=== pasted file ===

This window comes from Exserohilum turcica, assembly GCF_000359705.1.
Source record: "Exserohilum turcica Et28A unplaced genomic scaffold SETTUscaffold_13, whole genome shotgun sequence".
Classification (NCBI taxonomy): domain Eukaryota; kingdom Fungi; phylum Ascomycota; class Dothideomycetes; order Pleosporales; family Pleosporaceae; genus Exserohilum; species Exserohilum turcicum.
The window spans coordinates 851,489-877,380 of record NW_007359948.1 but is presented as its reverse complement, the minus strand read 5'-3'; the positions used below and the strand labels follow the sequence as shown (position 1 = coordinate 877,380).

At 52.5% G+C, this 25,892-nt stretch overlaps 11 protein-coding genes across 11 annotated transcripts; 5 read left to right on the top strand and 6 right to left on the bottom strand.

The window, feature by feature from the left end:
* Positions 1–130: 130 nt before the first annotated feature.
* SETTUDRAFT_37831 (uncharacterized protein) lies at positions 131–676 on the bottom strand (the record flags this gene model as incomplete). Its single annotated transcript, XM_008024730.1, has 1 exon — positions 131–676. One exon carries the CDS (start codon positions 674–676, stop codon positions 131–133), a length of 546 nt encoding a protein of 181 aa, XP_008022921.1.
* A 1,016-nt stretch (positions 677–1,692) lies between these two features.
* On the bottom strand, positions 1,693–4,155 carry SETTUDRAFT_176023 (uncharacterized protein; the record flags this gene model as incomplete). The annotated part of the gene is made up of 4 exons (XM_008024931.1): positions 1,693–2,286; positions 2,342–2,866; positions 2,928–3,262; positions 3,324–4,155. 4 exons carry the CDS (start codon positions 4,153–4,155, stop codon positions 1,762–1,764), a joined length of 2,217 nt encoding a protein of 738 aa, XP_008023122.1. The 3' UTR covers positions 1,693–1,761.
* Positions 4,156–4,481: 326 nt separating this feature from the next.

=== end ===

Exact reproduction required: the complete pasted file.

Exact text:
This window comes from Exserohilum turcica, assembly GCF_000359705.1.
Source record: "Exserohilum turcica Et28A unplaced genomic scaffold SETTUscaffold_13, whole genome shotgun sequence".
Classification (NCBI taxonomy): domain Eukaryota; kingdom Fungi; phylum Ascomycota; class Dothideomycetes; order Pleosporales; family Pleosporaceae; genus Exserohilum; species Exserohilum turcicum.
The window spans coordinates 851,489-877,380 of record NW_007359948.1 but is presented as its reverse complement, the minus strand read 5'-3'; the positions used below and the strand labels follow the sequence as shown (position 1 = coordinate 877,380).

At 52.5% G+C, this 25,892-nt stretch overlaps 11 protein-coding genes across 11 annotated transcripts; 5 read left to right on the top strand and 6 right to left on the bottom strand.

The window, feature by feature from the left end:
* Positions 1–130: 130 nt before the first annotated feature.
* SETTUDRAFT_37831 (uncharacterized protein) lies at positions 131–676 on the bottom strand (the record flags this gene model as incomplete). Its single annotated transcript, XM_008024730.1, has 1 exon — positions 131–676. One exon carries the CDS (start codon positions 674–676, stop codon positions 131–133), a length of 546 nt encoding a protein of 181 aa, XP_008022921.1.
* A 1,016-nt stretch (positions 677–1,692) lies between these two features.
* On the bottom strand, positions 1,693–4,155 carry SETTUDRAFT_176023 (uncharacterized protein; the record flags this gene model as incomplete). The annotated part of the gene is made up of 4 exons (XM_008024931.1): positions 1,693–2,286; positions 2,342–2,866; positions 2,928–3,262; positions 3,324–4,155. 4 exons carry the CDS (start codon positions 4,153–4,155, stop codon positions 1,762–1,764), a joined length of 2,217 nt encoding a protein of 738 aa, XP_008023122.1. The 3' UTR covers positions 1,693–1,761.
* Positions 4,156–4,481: 326 nt separating this feature from the next.